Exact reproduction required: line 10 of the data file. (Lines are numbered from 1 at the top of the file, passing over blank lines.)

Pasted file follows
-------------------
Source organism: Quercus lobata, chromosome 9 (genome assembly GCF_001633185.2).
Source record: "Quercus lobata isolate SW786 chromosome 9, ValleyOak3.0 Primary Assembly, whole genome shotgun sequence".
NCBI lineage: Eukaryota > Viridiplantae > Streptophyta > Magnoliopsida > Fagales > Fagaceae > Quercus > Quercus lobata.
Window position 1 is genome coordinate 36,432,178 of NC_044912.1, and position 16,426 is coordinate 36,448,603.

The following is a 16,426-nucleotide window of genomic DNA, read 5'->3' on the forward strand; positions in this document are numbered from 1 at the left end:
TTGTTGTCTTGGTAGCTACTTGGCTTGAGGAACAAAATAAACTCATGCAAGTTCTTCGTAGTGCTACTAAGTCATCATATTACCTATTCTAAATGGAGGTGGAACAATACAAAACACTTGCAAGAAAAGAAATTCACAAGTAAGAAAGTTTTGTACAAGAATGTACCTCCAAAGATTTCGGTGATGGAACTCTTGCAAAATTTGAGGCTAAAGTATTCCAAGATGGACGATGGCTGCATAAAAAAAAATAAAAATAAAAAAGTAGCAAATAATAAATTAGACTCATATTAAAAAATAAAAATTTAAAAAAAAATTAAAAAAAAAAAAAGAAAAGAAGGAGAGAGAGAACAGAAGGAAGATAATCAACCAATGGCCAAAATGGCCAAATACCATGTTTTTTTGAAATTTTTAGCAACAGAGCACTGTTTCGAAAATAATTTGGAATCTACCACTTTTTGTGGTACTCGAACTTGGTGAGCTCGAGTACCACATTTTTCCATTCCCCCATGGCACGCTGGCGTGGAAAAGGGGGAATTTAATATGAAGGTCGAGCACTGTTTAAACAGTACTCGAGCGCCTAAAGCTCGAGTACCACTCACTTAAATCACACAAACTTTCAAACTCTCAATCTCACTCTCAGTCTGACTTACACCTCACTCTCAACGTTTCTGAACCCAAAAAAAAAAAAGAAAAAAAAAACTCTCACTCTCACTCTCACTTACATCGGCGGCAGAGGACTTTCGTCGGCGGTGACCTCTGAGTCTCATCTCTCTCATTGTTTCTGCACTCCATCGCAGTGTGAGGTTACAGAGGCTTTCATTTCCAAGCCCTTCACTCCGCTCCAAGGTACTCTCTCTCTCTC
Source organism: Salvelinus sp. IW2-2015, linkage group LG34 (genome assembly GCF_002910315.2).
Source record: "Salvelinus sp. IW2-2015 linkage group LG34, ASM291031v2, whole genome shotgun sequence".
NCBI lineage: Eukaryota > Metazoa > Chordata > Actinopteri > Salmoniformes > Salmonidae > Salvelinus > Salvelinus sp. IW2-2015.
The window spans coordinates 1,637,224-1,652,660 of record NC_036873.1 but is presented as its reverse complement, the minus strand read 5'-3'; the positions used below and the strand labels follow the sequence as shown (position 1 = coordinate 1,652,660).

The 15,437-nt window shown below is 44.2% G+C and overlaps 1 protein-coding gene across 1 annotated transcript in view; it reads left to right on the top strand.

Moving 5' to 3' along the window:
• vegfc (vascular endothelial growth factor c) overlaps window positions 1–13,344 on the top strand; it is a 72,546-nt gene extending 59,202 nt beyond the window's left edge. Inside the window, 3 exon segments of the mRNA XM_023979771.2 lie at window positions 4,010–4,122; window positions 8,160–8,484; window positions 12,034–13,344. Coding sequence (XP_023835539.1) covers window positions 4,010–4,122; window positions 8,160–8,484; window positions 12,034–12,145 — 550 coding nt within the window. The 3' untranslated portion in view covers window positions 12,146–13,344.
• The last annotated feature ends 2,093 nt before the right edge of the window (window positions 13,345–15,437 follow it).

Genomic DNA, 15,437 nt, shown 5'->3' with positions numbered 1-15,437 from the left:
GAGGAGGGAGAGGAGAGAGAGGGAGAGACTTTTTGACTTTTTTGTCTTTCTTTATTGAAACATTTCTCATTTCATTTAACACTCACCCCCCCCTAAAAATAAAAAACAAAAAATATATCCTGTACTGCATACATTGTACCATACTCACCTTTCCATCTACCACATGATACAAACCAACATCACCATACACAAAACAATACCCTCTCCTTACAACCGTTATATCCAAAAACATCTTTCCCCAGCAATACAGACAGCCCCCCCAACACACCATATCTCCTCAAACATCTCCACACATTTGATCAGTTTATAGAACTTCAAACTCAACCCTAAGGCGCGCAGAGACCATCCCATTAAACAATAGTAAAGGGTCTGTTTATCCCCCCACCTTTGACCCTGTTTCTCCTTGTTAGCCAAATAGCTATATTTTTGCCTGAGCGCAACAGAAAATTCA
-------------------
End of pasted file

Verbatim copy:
The window spans coordinates 1,637,224-1,652,660 of record NC_036873.1 but is presented as its reverse complement, the minus strand read 5'-3'; the positions used below and the strand labels follow the sequence as shown (position 1 = coordinate 1,652,660).